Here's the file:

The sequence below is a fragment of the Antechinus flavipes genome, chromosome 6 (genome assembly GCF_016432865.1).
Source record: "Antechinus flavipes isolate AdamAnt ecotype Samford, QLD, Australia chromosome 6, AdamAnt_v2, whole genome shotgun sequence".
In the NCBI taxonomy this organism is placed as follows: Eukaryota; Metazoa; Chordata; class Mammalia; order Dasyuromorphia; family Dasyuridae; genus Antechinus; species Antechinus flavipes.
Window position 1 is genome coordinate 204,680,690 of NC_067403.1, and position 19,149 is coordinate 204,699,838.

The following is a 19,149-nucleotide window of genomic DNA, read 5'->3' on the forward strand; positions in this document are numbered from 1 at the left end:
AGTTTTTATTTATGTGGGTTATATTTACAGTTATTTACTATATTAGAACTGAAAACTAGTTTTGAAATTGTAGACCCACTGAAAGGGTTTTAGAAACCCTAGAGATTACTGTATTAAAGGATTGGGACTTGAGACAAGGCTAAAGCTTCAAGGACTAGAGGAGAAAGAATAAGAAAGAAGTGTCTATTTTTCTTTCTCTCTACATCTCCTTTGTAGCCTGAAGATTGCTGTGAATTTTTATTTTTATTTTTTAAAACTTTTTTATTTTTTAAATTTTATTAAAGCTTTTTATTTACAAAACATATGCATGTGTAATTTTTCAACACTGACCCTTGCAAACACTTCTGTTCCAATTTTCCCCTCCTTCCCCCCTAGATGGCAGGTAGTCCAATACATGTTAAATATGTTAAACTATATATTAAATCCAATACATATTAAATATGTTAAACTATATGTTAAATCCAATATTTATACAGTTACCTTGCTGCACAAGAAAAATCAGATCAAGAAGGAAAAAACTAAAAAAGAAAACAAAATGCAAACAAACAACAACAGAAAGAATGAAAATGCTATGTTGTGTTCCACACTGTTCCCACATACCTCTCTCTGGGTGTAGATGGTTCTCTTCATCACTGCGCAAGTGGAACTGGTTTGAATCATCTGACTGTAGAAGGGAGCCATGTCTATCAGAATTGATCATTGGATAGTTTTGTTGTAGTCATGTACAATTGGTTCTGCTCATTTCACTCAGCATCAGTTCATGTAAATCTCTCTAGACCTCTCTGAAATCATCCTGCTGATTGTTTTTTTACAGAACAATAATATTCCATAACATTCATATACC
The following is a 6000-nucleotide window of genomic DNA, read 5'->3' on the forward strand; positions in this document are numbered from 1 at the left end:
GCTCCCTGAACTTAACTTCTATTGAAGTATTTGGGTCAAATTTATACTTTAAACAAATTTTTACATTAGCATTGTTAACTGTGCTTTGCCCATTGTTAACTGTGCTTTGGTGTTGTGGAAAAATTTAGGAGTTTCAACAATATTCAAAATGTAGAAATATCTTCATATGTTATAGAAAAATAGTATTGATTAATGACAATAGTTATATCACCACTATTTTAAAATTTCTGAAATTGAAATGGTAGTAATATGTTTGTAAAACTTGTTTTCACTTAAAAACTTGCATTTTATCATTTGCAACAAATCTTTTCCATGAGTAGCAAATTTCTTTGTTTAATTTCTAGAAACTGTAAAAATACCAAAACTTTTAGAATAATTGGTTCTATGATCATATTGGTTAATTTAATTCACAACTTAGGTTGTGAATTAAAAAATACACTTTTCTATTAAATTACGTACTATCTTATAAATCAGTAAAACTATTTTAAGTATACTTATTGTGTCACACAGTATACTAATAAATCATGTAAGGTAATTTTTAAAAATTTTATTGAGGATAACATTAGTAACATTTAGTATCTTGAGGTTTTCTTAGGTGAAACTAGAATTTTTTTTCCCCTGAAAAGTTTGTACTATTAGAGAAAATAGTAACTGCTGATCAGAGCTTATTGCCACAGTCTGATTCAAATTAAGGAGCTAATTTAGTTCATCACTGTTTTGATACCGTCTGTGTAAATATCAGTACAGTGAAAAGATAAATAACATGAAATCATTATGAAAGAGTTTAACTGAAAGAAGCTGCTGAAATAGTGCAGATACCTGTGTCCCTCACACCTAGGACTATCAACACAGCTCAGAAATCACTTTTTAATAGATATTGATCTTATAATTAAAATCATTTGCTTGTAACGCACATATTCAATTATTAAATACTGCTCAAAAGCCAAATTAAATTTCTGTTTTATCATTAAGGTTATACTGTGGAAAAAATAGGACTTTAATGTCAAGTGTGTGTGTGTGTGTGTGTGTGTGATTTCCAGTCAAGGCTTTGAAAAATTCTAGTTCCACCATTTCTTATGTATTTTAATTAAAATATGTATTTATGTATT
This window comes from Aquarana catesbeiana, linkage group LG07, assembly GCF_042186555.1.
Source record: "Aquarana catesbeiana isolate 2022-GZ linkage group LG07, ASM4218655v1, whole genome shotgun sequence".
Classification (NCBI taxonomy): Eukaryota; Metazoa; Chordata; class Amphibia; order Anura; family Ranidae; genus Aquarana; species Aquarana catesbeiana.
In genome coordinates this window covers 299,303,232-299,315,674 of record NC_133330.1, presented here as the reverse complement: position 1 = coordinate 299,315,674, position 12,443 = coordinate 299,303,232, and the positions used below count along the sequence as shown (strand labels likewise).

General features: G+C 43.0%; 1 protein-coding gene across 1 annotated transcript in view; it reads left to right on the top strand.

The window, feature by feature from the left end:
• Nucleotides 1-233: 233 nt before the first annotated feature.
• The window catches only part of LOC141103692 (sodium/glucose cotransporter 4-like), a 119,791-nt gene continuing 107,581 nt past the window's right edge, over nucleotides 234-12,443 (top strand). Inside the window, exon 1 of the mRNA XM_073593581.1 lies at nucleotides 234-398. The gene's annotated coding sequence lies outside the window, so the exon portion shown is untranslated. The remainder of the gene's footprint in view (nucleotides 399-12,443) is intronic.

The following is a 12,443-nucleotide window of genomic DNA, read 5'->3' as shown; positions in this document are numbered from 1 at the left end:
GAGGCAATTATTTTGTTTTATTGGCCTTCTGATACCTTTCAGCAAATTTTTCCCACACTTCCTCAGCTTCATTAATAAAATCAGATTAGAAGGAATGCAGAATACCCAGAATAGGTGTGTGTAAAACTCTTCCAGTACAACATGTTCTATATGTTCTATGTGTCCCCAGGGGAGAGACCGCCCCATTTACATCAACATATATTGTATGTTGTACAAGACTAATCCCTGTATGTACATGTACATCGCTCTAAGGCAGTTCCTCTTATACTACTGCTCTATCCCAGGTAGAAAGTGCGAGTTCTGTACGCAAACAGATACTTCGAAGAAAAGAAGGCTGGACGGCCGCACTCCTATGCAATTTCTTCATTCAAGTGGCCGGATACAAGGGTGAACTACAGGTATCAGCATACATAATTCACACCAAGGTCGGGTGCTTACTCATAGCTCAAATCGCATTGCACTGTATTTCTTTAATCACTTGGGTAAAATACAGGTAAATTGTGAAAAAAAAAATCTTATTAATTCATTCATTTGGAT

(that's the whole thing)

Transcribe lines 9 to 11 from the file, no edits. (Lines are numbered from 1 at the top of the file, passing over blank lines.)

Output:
This window comes from Aquarana catesbeiana, linkage group LG07, assembly GCF_042186555.1.
Source record: "Aquarana catesbeiana isolate 2022-GZ linkage group LG07, ASM4218655v1, whole genome shotgun sequence".
Classification (NCBI taxonomy): Eukaryota; Metazoa; Chordata; class Amphibia; order Anura; family Ranidae; genus Aquarana; species Aquarana catesbeiana.